Red Flags to Watch Out For
Never sign a contract with an agency or company that promises ranking positions or a certain amount of users. These may look good on the surface, but most of the work you will get will be bad and possibly harm your website. Also steer clear of experts who are afraid to share examples of past work or what their “secret sauce” is. If they have something to hide, that’s a huge red flag.
Here are a few marketing ROI stats you may find helpful:
- 93% of CMOs say that they are under more pressure to deliver measurable ROI.
- 50% of B2B marketing executives find it difficult to attribute marketing activity directly to revenue results as a means to justify budgets.
- 81% of marketers would increase spending on digital, mobile, and social channels if they could better track ROI.
- More than half of marketers increased their spending on email in 2014 as email ROI reached 2,500%.
- 23% of B2C marketers are successful at tracking the ROI of their content marketing programs. Additionally, 51% say measuring content effectiveness is a challenge.
- Just 21% of B2B companies are successful at tracking ROI of their content marketing. And 15 percent say they do not track ROI on content marketing at all.
- Globally, 41% of marketers confirm inbound produces measurable ROI, and 82% of marketers who blog see positive ROI for their inbound marketing.
- In the financial industry, Forrester analysts Brad Strothkamp, Alexander Hesse, and Peter Wannemacher have come up with a concrete ROI for mobile banking of 15.7%.
- Just 21 percent of companies consider themselves effective at measuring mobile ROI.
- Only 8% of companies say they can determine ROI from their social media spending.
- Blogging makes marketers 13 times more likely to get positive ROI.
- 75% of brands say they measure their programmatic campaigns based on sales/conversion rates. However, programmatic advertisers also included brand lift (51%) and reach (23%) among their top evaluation metrics.
- Which content marketing tactics get the best ROI? More than half (51.9%) of marketers say video.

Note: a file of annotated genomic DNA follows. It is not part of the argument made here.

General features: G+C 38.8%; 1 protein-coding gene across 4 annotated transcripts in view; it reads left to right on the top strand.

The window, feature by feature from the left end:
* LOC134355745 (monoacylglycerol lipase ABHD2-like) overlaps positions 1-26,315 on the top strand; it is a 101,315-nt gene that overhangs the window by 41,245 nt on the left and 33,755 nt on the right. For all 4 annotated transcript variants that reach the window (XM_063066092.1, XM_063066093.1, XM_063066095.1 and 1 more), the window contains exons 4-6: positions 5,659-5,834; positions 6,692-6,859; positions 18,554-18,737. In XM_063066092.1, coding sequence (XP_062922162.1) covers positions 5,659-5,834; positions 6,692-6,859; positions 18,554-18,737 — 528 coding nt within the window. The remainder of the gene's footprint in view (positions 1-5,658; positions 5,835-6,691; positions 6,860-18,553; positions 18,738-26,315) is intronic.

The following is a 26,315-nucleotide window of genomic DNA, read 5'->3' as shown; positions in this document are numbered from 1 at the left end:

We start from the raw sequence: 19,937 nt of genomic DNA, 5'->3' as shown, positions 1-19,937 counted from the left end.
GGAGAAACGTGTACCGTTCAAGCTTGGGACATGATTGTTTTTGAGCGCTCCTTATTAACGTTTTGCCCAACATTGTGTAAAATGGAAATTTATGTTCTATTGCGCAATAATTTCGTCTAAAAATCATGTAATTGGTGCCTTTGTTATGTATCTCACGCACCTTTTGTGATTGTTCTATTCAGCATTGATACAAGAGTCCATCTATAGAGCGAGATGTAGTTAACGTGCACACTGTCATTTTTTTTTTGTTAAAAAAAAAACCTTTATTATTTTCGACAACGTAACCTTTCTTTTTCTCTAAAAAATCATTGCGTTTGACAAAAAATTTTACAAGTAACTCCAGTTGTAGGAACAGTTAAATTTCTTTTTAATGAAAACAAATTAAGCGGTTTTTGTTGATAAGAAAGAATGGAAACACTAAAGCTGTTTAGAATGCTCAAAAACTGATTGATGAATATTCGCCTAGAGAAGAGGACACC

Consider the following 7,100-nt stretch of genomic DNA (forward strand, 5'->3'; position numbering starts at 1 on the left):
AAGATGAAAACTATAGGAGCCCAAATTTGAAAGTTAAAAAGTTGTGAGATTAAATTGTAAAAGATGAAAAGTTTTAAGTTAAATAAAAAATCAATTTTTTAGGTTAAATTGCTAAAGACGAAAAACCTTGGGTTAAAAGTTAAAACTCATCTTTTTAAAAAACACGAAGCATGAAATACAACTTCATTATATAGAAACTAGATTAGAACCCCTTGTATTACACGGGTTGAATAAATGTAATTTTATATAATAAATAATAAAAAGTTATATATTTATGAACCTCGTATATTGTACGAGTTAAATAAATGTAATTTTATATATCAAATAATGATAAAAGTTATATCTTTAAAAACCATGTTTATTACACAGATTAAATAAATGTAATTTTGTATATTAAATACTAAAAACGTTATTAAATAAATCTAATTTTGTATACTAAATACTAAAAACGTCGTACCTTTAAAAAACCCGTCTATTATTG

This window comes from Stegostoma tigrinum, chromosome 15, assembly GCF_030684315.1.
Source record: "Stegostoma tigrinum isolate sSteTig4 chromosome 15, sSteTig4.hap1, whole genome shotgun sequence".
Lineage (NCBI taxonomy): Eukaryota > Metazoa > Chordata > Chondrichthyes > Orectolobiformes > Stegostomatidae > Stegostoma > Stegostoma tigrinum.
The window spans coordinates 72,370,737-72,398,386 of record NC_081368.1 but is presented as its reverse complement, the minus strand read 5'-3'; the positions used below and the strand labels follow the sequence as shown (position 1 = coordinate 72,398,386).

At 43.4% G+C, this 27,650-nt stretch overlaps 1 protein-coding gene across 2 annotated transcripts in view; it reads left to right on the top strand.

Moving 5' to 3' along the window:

- Only 44% of marketing departments say they have a great deal of influence over their organizations’ overall business strategy, 40% think their companies’ marketing is ineffective, and only 34% feel highly proficient in digital marketing. In addition, 79% say proving the business impact of marketing will be even more important in 2015.
- Email is the best digital channel in terms of measuring ROI.
- The best industrial sites only convert 3% of their traffic using RFQs and contact forms. Target conversion rates are 10% or more.
- The average conversion rate through search PPC in Adwords for industrials is 2.58%, which is below the overall average of 2.7%.
- A Forrester study found that using lead nurturing generates 50% more sales for companies at 1/3 of the cost, compared to companies that don’t nurture leads.
Typically when starting a digital marketing campaign, email is one of the best mediums to drive quick wins. But you need a good list of contacts that expect to hear from you. Using social media channels and getting connected in niche communities can also help drive quick wins. While doing all this, you should also invest in building an organic strategy that will produce even better results over time.
It can be frustrating to hear that results will take time and effort. That’s why it’s important that you find the right agency to partner with. By taking the time to find a company that will work within your budget, communicate with you in a timely manner, and answers your questions transparently you will find yourself less frustrated while your digital marketing campaign builds your reach.